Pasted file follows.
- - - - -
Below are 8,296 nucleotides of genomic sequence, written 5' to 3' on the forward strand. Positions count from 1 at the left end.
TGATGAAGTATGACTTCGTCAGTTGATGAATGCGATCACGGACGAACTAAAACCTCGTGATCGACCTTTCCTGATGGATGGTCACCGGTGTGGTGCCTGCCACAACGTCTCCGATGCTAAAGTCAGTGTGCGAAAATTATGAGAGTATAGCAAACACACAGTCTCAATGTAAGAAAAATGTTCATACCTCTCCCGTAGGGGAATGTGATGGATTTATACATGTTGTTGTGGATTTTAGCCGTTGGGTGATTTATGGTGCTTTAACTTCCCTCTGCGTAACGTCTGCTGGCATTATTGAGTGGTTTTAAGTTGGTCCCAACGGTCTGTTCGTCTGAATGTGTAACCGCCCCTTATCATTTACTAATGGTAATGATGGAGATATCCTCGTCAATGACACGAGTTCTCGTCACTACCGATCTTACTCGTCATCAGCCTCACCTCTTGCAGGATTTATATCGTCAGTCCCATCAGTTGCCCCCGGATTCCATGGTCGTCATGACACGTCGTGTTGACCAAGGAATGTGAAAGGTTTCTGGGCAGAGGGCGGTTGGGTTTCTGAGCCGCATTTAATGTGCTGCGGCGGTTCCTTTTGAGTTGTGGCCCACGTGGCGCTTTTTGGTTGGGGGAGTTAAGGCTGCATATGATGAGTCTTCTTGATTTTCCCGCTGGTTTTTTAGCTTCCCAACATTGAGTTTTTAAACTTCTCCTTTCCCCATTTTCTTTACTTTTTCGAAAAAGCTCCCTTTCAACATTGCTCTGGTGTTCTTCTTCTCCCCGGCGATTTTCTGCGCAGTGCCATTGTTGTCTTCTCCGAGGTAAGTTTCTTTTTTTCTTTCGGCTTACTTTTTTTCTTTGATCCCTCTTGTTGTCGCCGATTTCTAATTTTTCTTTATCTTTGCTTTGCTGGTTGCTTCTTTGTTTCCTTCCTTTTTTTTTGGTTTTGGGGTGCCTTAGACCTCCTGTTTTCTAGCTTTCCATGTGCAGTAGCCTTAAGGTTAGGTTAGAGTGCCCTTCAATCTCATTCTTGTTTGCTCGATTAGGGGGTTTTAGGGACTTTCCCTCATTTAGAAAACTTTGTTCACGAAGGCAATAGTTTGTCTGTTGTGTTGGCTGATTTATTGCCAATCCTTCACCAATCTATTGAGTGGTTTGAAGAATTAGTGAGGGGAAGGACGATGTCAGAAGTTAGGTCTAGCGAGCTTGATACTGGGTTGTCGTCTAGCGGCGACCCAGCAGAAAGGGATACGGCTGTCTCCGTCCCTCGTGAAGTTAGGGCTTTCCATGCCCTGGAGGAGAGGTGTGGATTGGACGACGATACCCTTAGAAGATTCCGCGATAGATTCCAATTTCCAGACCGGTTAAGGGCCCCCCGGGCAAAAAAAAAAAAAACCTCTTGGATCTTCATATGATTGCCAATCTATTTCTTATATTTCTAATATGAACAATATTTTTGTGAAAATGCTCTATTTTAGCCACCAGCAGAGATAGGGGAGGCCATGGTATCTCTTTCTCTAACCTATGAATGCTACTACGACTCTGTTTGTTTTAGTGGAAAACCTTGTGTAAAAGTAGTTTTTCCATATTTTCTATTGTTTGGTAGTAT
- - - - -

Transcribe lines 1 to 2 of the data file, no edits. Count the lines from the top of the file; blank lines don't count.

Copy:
Below are 8,296 nucleotides of genomic sequence, written 5' to 3' on the forward strand. Positions count from 1 at the left end.
TGATGAAGTATGACTTCGTCAGTTGATGAATGCGATCACGGACGAACTAAAACCTCGTGATCGACCTTTCCTGATGGATGGTCACCGGTGTGGTGCCTGCCACAACGTCTCCGATGCTAAAGTCAGTGTGCGAAAATTATGAGAGTATAGCAAACACACAGTCTCAATGTAAGAAAAATGTTCATACCTCTCCCGTAGGGGAATGTGATGGATTTATACATGTTGTTGTGGATTTTAGCCGTTGGGTGATTTATGGTGCTTTAACTTCCCTCTGCGTAACGTCTGCTGGCATTATTGAGTGGTTTTAAGTTGGTCCCAACGGTCTGTTCGTCTGAATGTGTAACCGCCCCTTATCATTTACTAATGGTAATGATGGAGATATCCTCGTCAATGACACGAGTTCTCGTCACTACCGATCTTACTCGTCATCAGCCTCACCTCTTGCAGGATTTATATCGTCAGTCCCATCAGTTGCCCCCGGATTCCATGGTCGTCATGACACGTCGTGTTGACCAAGGAATGTGAAAGGTTTCTGGGCAGAGGGCGGTTGGGTTTCTGAGCCGCATTTAATGTGCTGCGGCGGTTCCTTTTGAGTTGTGGCCCACGTGGCGCTTTTTGGTTGGGGGAGTTAAGGCTGCATATGATGAGTCTTCTTGATTTTCCCGCTGGTTTTTTAGCTTCCCAACATTGAGTTTTTAAACTTCTCCTTTCCCCATTTTCTTTACTTTTTCGAAAAAGCTCCCTTTCAACATTGCTCTGGTGTTCTTCTTCTCCCCGGCGATTTTCTGCGCAGTGCCATTGTTGTCTTCTCCGAGGTAAGTTTCTTTTTTTCTTTCGGCTTACTTTTTTTCTTTGATCCCTCTTGTTGTCGCCGATTTCTAATTTTTCTTTATCTTTGCTTTGCTGGTTGCTTCTTTGTTTCCTTCCTTTTTTTTTGGTTTTGGGGTGCCTTAGACCTCCTGTTTTCTAGCTTTCCATGTGCAGTAGCCTTAAGGTTAGGTTAGAGTGCCCTTCAATCTCATTCTTGTTTGCTCGATTAGGGGGTTTTAGGGACTTTCCCTCATTTAGAAAACTTTGTTCACGAAGGCAATAGTTTGTCTGTTGTGTTGGCTGATTTATTGCCAATCCTTCACCAATCTATTGAGTGGTTTGAAGAATTAGTGAGGGGAAGGACGATGTCAGAAGTTAGGTCTAGCGAGCTTGATACTGGGTTGTCGTCTAGCGGCGACCCAGCAGAAAGGGATACGGCTGTCTCCGTCCCTCGTGAAGTTAGGGCTTTCCATGCCCTGGAGGAGAGGTGTGGATTGGACGACGATACCCTTAGAAGATTCCGCGATAGATTCCAATTTCCAGACCGGTTAAGGGCCCCCCGGGCAAAAAAAAAAAAAACCTCTTGGATCTTCATATGATTGCCAATCTATTTCTTATATTTCTAATATGAACAATATTTTTGTGAAAATGCTCTATTTTAGCCACCAGCAGAGATAGGGGAGGCCATGGTATCTCTTTCTCTAACCTATGAATGCTACTACGACTCTGTTTGTTTTAGTGGAAAACCTTGTGTAAAAGTAGTTTTTCCATATTTTCTATTGTTTGGTAGTAT